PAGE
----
The Farm (11)

Ten days after I arrived home from SE Asia I was to be married.  Given my experiences I drove through the night to see my fiancee.  We talked until daylight as I explained what I had experienced and how that had affected me both mentally and emotionally along with what I sensed was a mandate to return and work there.  Best to be honest up front.  She knew that that’s the way I was and am, and is in large part why she wanted to marry me.  And with grins and hugs she enthusiastically affirmed my insights and decision and replied that she too would like that as well.  And that is how our married life began forty years ago, with a dual commitment to sacrificially serve those most in need.

But I did not receive such support from very many others.

Returning to university for my final year of agricultural studies I was immediately and unexpectedly confronted by my adviser, who was the head of the Animal Science department, and as I would find out, a man with deep political ties.  He had been responsible for getting me my two previous summer positions with progressive farmers who themselves had been his advisees.  After telling him some of my agricultural experiences from SE Asia he told me in no uncertain terms that he had not been in favour of my having gone there, but now that I had he hoped that I would face reality and that given your abilities not squander them in the future.  He said that of all the students he advised he had highest hopes for me and that that was why he had gone through all the trouble of getting me premium placements in the previous years.  He went on to say that he had great news for me.  He had secured and scheduled an interview for me with a colleague at the Chicago Board of Trade later in the month and that knowing his contact and knowing me that I would be hired there upon my graduation.  And was not that great news?

I sat there, shocked and horrified beyond belief.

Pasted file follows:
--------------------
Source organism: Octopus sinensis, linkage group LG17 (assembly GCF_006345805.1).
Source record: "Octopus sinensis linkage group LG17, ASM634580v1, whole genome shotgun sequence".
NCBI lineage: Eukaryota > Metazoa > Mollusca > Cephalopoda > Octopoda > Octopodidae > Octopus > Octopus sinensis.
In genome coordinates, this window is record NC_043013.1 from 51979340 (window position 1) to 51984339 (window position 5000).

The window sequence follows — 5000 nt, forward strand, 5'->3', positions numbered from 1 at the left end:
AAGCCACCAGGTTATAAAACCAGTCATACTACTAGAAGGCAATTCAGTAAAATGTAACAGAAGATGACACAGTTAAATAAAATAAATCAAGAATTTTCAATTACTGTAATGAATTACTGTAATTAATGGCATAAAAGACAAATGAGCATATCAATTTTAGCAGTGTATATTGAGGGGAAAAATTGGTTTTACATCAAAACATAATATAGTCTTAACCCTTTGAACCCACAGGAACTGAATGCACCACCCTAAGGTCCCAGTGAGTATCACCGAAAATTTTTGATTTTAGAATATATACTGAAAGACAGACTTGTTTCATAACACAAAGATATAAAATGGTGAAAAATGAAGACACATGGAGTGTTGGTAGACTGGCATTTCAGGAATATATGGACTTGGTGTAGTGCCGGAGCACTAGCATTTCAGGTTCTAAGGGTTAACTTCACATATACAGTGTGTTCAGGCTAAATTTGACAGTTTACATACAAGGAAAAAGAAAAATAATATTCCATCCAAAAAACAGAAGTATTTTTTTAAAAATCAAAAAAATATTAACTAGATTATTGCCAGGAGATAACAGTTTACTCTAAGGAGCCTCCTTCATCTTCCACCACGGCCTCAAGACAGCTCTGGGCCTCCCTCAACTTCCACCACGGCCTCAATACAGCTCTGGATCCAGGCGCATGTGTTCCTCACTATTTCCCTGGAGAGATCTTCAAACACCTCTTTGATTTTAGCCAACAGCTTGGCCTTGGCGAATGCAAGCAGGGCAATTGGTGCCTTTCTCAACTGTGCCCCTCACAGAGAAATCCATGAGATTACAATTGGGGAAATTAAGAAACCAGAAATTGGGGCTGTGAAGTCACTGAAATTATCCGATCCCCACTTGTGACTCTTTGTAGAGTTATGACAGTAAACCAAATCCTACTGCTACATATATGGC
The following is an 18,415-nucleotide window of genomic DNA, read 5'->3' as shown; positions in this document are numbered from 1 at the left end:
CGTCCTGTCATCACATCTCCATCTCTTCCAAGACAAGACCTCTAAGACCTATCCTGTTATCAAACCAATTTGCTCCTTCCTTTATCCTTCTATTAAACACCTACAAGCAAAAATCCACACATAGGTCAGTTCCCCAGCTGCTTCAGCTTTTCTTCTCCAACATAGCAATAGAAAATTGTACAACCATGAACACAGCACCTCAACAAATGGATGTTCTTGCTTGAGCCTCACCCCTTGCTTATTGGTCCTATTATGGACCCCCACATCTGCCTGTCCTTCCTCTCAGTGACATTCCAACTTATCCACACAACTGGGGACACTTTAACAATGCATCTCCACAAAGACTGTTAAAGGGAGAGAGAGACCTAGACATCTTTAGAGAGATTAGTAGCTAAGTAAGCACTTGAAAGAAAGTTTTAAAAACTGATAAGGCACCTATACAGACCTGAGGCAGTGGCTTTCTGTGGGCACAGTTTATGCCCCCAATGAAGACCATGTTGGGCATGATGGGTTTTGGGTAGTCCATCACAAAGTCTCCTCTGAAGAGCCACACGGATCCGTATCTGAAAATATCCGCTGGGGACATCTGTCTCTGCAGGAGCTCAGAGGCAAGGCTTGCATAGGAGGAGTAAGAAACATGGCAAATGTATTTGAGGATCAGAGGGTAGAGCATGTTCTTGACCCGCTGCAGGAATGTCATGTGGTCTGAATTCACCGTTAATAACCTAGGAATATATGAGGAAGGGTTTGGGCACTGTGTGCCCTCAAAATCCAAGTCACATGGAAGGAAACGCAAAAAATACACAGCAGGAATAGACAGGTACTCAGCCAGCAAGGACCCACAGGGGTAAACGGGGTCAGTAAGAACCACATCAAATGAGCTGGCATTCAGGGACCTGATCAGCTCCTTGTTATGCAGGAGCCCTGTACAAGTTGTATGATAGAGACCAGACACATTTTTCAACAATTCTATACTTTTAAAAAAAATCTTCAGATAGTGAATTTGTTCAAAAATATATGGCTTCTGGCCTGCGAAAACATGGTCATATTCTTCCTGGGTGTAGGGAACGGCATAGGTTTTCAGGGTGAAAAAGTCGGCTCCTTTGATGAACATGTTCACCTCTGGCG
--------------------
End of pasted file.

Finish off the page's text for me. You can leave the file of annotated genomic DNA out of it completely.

No, I said, thank you, but no.  My brains suddenly felt scrambled.  There was just too much craziness to deal with at one time, psychological, social, education, work, faith, spouse.  I was incredulous.  I mean, in his words my life came crashing down around my ears.  His face became angry.  Very angry.  Well then, you can just get out, he stated.  I beg your pardon?, I replied.  You heard me, he said, you can just get out and not come back until you come to your senses.  But I had courses to discuss, forms that needed signing.  No, he said, come back when you are ready to go to that interview and forget that you were ever in SE Asia, you had your fun.  I had never been treated like that; I did not know that you could be treated like that.  I walked out of the building in a daze.  I did not know what to do.  My eyes filled up with tears.  What was I to do now?  It felt like my life was over.  It felt like I was being punished.  It felt like he was enjoying do so.  He was saddistic, willing to throw everything into confusion, all over his notions of how he thought the world should be run.  I went back to my apartment and sat there in a stupor.  Hours passed.  Then days.  I walked through life mechanically attending classes.  I could not keep my mind on my studies.  I talked things over with my wife.  We were both at a loss.  Here was a very powerful man who was looking to ruin me.  And for what?  I was too young and naive and protected and passive – but mostly stunned – to know how to  respond well.  The waves had seemingly closed over my head.  And then I had a flash of insight.  Walking by the building that housed the Dean’s office of the College of Agriculture it occurred to me to simply enquire into the university’s policies regarding student/advisor relationships.  I guess that my shock had turned to frustration and then lightening stuck.  My experiences overseas of having had to work in the face of local opposition by rich men who had not wanted poor farmers to become self-sustaining, and then my indignation at working with the beautiful, gentle people who had been permanently maimed and displaced by my own government’s largest bombing campaign in history suddenly had become personal.  This was a watershed moment.  So I stopped in unannounced and was greeted by his receptionist.  With shaking knees I explained to her what I had experienced and told her that this professor even refused to allow me to seek out a new advisor.  And with that she smiled and said, Thank you.  Please wait here a moment.  And the next thing I knew a very large and intelligent Dean of Agriculture was inviting me into his office where he enquired with the greatest kindness and care of my situation.  He shook his head in appreciative disbelief at what I had done the past summer, affirming everything.  And then he said something to the effect of how proud he was to have a student like myself who was so willing to do what I had done and what I hoped to do in the future.  And he said that there had been similar previous incidents with my advisor and that I did not have to worry.  Who did I want for my next advisor?  The matter would be a done deal within the hour.  He profusely thanked me for coming in and wanted to know how I had come to the decision to do so?  I certainly had not gone there out of ill-will, or revenge, or self-justification.  I just wanted to know the truth.  I could live with the truth and make my own decisions accordingly in spite of the consequences.  And that way of working has stayed with me now my whole life.